You can reach a bigger client base by offering a wider range of services or by extending your marketing beyond your local area.
Step 3: Figure out your unique selling point
Your unique selling point (or USP) sets you apart from your competition. It helps you stand out from everyone else on the market.
It’s the reason why your customers will choose you over all other providers.
For me, my USP was something as simple as a friendly and approachable image. I’m here to help my website clients to achieve their goals, not mine.
Also, I learned that most website clients struggle with managing an entire team of designers and developers.
To make their lives easier, I decided to offer a full-service package. I take care of the design, the development, and all communication. My clients only have one contact person and I take care of everything for them.
Don’t overthink you USP.
Most customers are willing to pay extra for simple solutions that make their lives easier.
Step 4: Craft a benefit-driven product or service
Based on everything you know so far, start refining your ideas.
Figure out whether you will offer a product or a service to your customers.
- Products require bigger investments up front. Once everything is set up properly, they scale well.
- Services can be offered with very little investments, as long as you have the right tools to manage your customer base.
Of course, starting your own business entails much more, but you get the idea.
It’s all about helping your future customers with a benefit-driven solution to a specific problem.
4: Mobile applications
We all have them on our phones, right?
It’s no secret that mobile apps are still in high demand.
The good news?
They aren’t that difficult to create.
In fact, you can even find software these days that take care of all the programming for you.
However, most of us prefer to code our apps from scratch.
Nevertheless, you’ll also need a good bunch of design and marketing skills to turn your app into a business.
Where should you start, then?
First, you need to decide which platform you want to target:
- Android devices (sell your apps on Google Play)
- iOS devices (sell your apps on App Store)
Both use different programming languages and technologies. Thus, you need to know what you want to build before you can learn the right skills.
Let’s take a quick look at both specializations:
Mobile apps for Android devices:
If you’re building and selling apps to Android users, Java is your #1 programming language to work with.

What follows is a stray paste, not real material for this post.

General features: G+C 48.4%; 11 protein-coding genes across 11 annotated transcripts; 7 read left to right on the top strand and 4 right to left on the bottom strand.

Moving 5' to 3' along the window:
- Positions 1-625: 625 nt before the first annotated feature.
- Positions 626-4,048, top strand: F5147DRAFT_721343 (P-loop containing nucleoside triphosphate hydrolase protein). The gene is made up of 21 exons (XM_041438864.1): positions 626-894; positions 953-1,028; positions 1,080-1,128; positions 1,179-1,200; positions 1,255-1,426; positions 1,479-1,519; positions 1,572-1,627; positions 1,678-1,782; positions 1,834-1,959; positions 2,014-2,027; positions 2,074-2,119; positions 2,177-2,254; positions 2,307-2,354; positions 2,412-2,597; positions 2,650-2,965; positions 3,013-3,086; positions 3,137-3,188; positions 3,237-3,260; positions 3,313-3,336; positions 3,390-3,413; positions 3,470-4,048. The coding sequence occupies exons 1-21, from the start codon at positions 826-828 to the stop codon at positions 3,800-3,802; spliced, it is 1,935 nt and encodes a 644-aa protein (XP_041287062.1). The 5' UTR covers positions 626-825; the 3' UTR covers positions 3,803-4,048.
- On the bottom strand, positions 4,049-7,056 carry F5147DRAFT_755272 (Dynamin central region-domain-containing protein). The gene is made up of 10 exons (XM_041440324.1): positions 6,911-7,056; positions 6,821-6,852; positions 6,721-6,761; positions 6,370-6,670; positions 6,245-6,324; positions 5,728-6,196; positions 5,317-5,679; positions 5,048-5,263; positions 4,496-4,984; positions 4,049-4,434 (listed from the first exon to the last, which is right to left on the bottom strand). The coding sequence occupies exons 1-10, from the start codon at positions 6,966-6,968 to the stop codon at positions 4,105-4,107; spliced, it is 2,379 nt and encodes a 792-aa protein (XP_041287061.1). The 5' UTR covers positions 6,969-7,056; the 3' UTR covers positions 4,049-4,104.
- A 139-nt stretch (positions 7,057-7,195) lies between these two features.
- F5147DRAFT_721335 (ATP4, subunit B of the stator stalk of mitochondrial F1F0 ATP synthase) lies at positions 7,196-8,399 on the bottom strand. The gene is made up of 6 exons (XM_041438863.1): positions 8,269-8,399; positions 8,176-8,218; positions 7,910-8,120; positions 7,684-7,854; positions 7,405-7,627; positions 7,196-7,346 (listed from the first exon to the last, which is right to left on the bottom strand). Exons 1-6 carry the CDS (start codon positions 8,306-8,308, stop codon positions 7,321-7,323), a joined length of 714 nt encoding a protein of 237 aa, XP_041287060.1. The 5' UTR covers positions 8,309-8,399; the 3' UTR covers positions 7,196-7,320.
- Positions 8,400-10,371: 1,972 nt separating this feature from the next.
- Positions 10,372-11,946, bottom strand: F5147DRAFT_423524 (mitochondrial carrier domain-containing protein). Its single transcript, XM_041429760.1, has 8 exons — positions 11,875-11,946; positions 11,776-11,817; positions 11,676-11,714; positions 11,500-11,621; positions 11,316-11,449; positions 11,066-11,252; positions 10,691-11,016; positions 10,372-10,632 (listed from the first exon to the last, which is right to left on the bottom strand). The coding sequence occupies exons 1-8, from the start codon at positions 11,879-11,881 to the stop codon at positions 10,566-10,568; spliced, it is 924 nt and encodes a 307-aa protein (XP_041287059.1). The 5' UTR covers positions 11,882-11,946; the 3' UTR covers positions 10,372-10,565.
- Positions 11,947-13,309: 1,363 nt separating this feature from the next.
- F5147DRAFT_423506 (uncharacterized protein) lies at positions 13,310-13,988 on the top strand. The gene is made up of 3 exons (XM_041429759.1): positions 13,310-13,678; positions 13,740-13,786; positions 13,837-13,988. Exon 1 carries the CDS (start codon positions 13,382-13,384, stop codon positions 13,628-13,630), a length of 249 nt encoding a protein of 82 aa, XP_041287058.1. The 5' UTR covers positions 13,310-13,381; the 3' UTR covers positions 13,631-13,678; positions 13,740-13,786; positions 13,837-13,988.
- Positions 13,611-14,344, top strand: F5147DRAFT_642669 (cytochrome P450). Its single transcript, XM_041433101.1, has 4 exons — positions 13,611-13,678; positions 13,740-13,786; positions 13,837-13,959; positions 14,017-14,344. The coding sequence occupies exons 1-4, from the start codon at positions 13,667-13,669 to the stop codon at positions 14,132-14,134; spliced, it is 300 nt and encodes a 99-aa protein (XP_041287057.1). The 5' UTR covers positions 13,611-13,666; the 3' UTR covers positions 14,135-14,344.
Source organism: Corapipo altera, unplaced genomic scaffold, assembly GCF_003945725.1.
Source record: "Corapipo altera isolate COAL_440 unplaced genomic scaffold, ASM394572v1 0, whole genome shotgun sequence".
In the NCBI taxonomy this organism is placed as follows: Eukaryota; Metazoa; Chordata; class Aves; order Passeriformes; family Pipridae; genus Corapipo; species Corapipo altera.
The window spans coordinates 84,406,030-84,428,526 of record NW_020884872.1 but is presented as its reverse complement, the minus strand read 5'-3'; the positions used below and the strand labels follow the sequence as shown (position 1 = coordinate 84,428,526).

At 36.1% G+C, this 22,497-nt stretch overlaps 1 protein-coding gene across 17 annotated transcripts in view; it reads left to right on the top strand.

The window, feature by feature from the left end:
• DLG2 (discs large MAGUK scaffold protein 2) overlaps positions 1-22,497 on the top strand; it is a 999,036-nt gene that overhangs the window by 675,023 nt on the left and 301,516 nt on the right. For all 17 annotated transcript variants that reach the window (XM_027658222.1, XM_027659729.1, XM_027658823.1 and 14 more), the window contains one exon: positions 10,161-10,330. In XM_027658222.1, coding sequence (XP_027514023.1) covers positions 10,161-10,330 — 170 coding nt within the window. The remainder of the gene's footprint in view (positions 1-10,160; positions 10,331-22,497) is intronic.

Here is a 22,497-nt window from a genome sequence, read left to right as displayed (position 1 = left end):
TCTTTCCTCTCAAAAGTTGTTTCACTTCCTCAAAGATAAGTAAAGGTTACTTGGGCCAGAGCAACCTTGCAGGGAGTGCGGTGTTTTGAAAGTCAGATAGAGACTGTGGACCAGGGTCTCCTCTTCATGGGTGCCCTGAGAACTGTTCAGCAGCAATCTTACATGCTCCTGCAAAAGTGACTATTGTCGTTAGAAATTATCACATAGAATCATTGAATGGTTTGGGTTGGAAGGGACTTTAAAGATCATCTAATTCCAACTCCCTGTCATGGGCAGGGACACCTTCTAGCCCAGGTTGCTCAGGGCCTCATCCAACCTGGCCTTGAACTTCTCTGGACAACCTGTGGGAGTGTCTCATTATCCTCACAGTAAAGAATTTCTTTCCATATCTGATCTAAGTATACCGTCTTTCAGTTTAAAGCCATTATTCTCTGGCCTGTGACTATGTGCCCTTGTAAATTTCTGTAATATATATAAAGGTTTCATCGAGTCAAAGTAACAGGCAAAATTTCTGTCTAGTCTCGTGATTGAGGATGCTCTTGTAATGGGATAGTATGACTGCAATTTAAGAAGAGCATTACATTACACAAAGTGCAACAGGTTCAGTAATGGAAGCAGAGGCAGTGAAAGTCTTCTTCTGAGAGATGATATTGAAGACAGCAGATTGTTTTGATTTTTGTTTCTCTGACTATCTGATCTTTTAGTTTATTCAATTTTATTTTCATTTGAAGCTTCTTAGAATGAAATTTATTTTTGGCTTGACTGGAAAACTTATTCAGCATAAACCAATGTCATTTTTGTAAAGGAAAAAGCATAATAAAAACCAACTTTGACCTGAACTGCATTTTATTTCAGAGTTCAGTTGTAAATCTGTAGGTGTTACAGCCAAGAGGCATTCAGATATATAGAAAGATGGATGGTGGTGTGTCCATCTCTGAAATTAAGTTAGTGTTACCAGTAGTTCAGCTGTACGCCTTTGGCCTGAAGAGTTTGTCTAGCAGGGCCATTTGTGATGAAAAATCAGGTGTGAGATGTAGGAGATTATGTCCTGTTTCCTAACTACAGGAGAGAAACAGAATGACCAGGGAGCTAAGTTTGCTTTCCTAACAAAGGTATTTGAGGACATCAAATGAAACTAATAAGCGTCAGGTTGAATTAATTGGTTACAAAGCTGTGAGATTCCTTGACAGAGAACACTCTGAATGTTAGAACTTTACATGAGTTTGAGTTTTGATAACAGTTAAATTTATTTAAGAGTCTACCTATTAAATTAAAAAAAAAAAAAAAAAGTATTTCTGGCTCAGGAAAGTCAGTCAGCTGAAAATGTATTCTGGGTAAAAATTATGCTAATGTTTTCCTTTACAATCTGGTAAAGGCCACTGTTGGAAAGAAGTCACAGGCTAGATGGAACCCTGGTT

The best thing about Java is that it’s such a versatile language. It doesn’t restrict you to just mobile app development.
To get started right away, try these two learning resources:
- Beginning Android Development Track – This was my first Android dev course with Team Treehouse and I can’t recommend it enough – perfect for absolute beginners!
- Android Development Tutorial – I’m a huge fan of Derek Banas’ YouTube channel, and this is just another one of his beginner-level videos you should definitely check out.
Mobile apps for iOS devices (iPhones and iPads):
If you want to target iOS users, you need to learn Swift and Objective-C.
If you are serious about getting your first app on its feet quickly, you can create a very basic iOS app within a few days.
Just remember that you need an Apple computer to create iOS apps. The development tools required only run on a Mac.
If you can’t get your hands on a Mac right now, use a PC instead and create apps for Android users.
Here are two courses to get started:
- iOS Tutorial: How To Make Your First App – In this free YouTube tutorial, Chris shows you how to program an iOS app from scratch. Super easy to follow!
- iOS 13 & Swift 5 – The Complete iOS App Development Bootcamp – This is one of the best-rated courses on Udemy, with over 50 hours of step-by-step video tutorials from the amazing Dr. Angela Yu.
What you should do next:
Once you’ve chosen your platform, it’s time for market research.
The best apps are simple. They solve a very specific problem for their users.
Here are a few questions to think about:
- Who is your target audience? (Be very specific here!)
- What’s their biggest problem?
- How can your app solve that problem?
Focus on a field you have experience in. The more you know about the topic, the easier it is to find pain points to solve with your app.
Keep your first app ideas simple and easy. Have fun with it and don’t bite off more than you can chew!
I might be just a tad biased, but one of the best ways to make money coding is to start a tech blog.
Even if you just started learning how to code, you can share your experience with others who are just one step behind you.
If you’re familiar with web development basics and you know some HTML and CSS, you can build a basic blog website from scratch.
But an even faster way to get a coding blog on its feet is to use a Content Management System (or CMS).
WordPress is the most popular CMS worldwide with tons of powerful tools to help you create the best possible content you can.
I use WordPress for this blog, too, and I love it!
What can you blog about?
Choose a tech topic that you feel genuinely interested in.
You will spend a lot of time researching, creating content, and engaging with your readers. To make your life easier, pick a topic you love.
Choose a topic that’s very specific – a niche topic.
Niches are small, targeted fields that serve a specific target audience.
Niching down is the only way you can truly help you readers.